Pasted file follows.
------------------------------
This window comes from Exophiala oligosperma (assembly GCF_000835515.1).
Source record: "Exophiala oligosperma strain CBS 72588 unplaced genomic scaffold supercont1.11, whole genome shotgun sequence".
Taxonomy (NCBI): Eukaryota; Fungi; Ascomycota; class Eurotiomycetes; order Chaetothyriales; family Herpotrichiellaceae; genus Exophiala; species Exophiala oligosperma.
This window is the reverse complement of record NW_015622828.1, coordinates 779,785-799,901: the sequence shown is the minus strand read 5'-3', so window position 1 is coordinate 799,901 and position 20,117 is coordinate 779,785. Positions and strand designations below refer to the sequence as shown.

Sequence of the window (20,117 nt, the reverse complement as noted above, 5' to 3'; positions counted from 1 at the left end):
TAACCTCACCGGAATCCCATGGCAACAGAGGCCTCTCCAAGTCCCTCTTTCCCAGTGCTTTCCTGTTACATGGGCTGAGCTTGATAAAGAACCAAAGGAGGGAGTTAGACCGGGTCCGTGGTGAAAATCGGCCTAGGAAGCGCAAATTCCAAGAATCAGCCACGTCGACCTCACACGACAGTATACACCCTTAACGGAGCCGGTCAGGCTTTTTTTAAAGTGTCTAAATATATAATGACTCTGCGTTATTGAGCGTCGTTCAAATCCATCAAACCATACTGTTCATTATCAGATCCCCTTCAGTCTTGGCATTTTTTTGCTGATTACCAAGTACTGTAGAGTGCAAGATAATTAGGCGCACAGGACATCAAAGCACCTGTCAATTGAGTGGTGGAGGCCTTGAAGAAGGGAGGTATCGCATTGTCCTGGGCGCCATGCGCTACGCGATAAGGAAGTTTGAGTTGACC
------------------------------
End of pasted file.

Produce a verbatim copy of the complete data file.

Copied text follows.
This window comes from Exophiala oligosperma (assembly GCF_000835515.1).
Source record: "Exophiala oligosperma strain CBS 72588 unplaced genomic scaffold supercont1.11, whole genome shotgun sequence".
Taxonomy (NCBI): Eukaryota; Fungi; Ascomycota; class Eurotiomycetes; order Chaetothyriales; family Herpotrichiellaceae; genus Exophiala; species Exophiala oligosperma.
This window is the reverse complement of record NW_015622828.1, coordinates 779,785-799,901: the sequence shown is the minus strand read 5'-3', so window position 1 is coordinate 799,901 and position 20,117 is coordinate 779,785. Positions and strand designations below refer to the sequence as shown.

Sequence of the window (20,117 nt, the reverse complement as noted above, 5' to 3'; positions counted from 1 at the left end):
TAACCTCACCGGAATCCCATGGCAACAGAGGCCTCTCCAAGTCCCTCTTTCCCAGTGCTTTCCTGTTACATGGGCTGAGCTTGATAAAGAACCAAAGGAGGGAGTTAGACCGGGTCCGTGGTGAAAATCGGCCTAGGAAGCGCAAATTCCAAGAATCAGCCACGTCGACCTCACACGACAGTATACACCCTTAACGGAGCCGGTCAGGCTTTTTTTAAAGTGTCTAAATATATAATGACTCTGCGTTATTGAGCGTCGTTCAAATCCATCAAACCATACTGTTCATTATCAGATCCCCTTCAGTCTTGGCATTTTTTTGCTGATTACCAAGTACTGTAGAGTGCAAGATAATTAGGCGCACAGGACATCAAAGCACCTGTCAATTGAGTGGTGGAGGCCTTGAAGAAGGGAGGTATCGCATTGTCCTGGGCGCCATGCGCTACGCGATAAGGAAGTTTGAGTTGACC